Is my blog infringing on anything?
There was a recent uproar about a session delivered recently. A company thinks that the session infringed on their intellectual property. The Midnight DBAs had a short write up here that summarizes, and expresses some amazement.
I am sure that this accusation is baseless, but there are likely a few people that are worried about where the lines in intellectual property are drawn. I will try to explain things as I understand them, but two important points:
- I am not a lawyer, nor do I play one on TV, and I have not stayed in a Holiday Inn Express in a few years.
- IP law is a little hazy and what might be seen as infringing in one court might not in another court. However if you do not stray too close to any lines, you should be fine.
- If you are really worried about something, get another opinion before you publish a blog.
With that in mind, here is what I recommend.
First, do not copy anyone’s words or code as they were written. In other words, no highlight/copy from their blog/article/Books Online/anywhere else and paste on your blog. This is plagiarism if you somehow imply that you wrote the work, and it is copyright infringement if you republish this information without permission.
Q: I aggregate blogs from other sites. Am I infringing?
If you republish an abstract, usually seen as 100-200 characters, then no. If you republish the entire thing, then yes. It’s freely available, as in speech, but that doesn’t mean you get to disseminate that speech yourself.
If you want to use a section of someone’s work, as in a section of a blog or a section of Books Online, or something similar, then quote it, give a source, and comment on it. That last part is important. Fair use is generally allowed when you are critiquing, or expanding on someone else’s work. It’s not generally allowed when you are just showing their work, even a snippet, as a way to avoid rewriting things in your own words.
In general the rules more universities have of only quoting a paragraph or less are what I would recommend. If you need to use more than that, perhaps you should just link to the relevant page.
Images are hard, precisely because they are protected by copyright, but also because of the technical imposition of how they are transferred to a browser. In general, here is what I recommend.
Shoot your own images.
Use SnagIt or Quick Screen Capture or Skitch, or your cell phone camera to take images. Then you have no issues. If you blog for money, i.e. in a commercial sense, including on your company’s site, be careful of using any copyrighted items like works of art or professional images. Try to keep to public stuff.
If you want to search for images, I recommend using Flickr and searching for creative commons licensed works. Tons of them are out there and you are usually fine using them. I tend to save the image, and then place a hyperlink back to the original to give them credit. Most people don’t care much, especially if you are promoting their work. If the artist is a pro at producing the image, definitely ask and respect the copyright symbol on any image. Don’t republish those without specific permission.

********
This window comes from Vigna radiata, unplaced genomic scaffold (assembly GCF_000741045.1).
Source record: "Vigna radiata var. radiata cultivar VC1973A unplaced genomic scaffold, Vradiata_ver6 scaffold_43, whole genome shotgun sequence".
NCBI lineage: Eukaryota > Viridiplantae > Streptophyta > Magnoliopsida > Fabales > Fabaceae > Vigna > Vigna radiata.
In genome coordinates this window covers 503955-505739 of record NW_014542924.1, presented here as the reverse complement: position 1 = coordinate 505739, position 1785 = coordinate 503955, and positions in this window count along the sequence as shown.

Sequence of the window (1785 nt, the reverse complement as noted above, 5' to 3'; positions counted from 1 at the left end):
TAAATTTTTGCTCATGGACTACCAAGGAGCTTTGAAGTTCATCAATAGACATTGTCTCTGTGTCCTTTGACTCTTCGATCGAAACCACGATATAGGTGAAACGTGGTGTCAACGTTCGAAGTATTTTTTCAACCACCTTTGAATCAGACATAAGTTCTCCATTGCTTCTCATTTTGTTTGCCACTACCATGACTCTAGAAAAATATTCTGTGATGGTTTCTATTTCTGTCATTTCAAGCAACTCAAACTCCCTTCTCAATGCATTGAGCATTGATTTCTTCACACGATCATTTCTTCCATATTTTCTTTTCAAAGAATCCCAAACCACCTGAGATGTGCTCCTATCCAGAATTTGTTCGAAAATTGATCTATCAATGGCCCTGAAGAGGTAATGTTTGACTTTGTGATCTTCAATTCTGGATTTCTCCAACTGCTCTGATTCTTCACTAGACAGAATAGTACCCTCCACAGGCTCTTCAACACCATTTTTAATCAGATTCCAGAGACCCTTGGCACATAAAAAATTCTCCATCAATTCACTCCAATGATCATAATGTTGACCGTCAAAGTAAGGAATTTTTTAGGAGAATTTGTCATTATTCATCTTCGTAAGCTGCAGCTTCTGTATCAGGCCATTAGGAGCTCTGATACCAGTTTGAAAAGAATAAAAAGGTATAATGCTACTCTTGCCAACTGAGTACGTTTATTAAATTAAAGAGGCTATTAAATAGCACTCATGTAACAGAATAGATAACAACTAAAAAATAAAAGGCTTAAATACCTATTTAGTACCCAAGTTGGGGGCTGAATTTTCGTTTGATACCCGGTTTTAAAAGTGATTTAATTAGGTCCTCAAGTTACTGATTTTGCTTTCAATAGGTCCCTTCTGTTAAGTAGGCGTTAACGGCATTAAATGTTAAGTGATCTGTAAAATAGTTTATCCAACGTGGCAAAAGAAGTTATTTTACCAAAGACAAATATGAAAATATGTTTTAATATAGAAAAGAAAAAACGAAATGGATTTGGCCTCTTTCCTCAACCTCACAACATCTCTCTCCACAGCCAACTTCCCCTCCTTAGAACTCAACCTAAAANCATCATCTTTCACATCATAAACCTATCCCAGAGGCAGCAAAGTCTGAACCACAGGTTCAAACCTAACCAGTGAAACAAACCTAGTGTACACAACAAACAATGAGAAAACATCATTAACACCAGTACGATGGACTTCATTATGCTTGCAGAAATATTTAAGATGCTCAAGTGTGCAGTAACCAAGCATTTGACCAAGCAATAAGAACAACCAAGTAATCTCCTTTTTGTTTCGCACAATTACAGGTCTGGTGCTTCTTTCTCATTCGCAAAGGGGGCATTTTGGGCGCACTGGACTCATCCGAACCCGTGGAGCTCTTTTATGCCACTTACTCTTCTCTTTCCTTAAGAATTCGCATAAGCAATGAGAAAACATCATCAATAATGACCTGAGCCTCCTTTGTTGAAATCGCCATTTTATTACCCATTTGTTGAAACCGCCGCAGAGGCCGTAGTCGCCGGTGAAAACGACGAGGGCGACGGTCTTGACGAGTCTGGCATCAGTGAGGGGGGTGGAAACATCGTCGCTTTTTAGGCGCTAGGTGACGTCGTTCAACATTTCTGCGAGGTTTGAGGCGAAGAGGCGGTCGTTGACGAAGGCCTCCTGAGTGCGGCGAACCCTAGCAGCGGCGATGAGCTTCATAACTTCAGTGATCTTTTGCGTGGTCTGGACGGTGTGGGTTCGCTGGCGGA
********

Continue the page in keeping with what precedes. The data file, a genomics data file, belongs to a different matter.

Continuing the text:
I have also found lots of companies, such as Demotivation, will allow you to use their images and link back to their site for sales. Amazon is pretty open about using their images of books, just be sure you save the image on your site and don’t tax the Amazon servers. Often if you just ask, you’ll get permission.
Write your own code. It’s that simple. Build your own code, test it, and publish it. If you use an example from MSDN or another source as a base, note that. It’s just common courtesy and polite if you get help from someone.
Lots of code is trivial, and it can be hard to copyright, but it’s easy to show concepts and invent your own queries, DDL, DML, PowerShell, etc. If you can’t invent it, perhaps you shouldn’t be writing about it.
If you want to use code from work, ask first. If you don’t want to ask, don’t use it.
As an example. If I wanted to explain about database mirroring sessions, I could do this:
The way in which a mirror is synchronized with the principal at the start of a mirroring session is explained in Books Online like this: “At the start of a database mirroring session, the mirror server identifies the log sequence number (LSN) of the latest transaction log applied on the mirror database and asks the principal server for the transaction log for all subsequent transactions, if any. In response, the principal server sends to the mirror server any active log records accumulated since the last log restored to the mirror database or sent to the mirror server.” (emphasis mine)
I have italicized the BOL section, which I think is appropriate since it sets it apart from my words. I have also added a comment at the end about the emphasized, or bold section, which is not bold in the original text.
I would not do this:
Database Mirroring Sessions
Database mirroring occurs within the context of a database mirroring session. This topic assumes that you are familiar with the principal, mirror, and witness roles, operating modes, and role switching in database mirroring. For more information, see Database Mirroring Overview.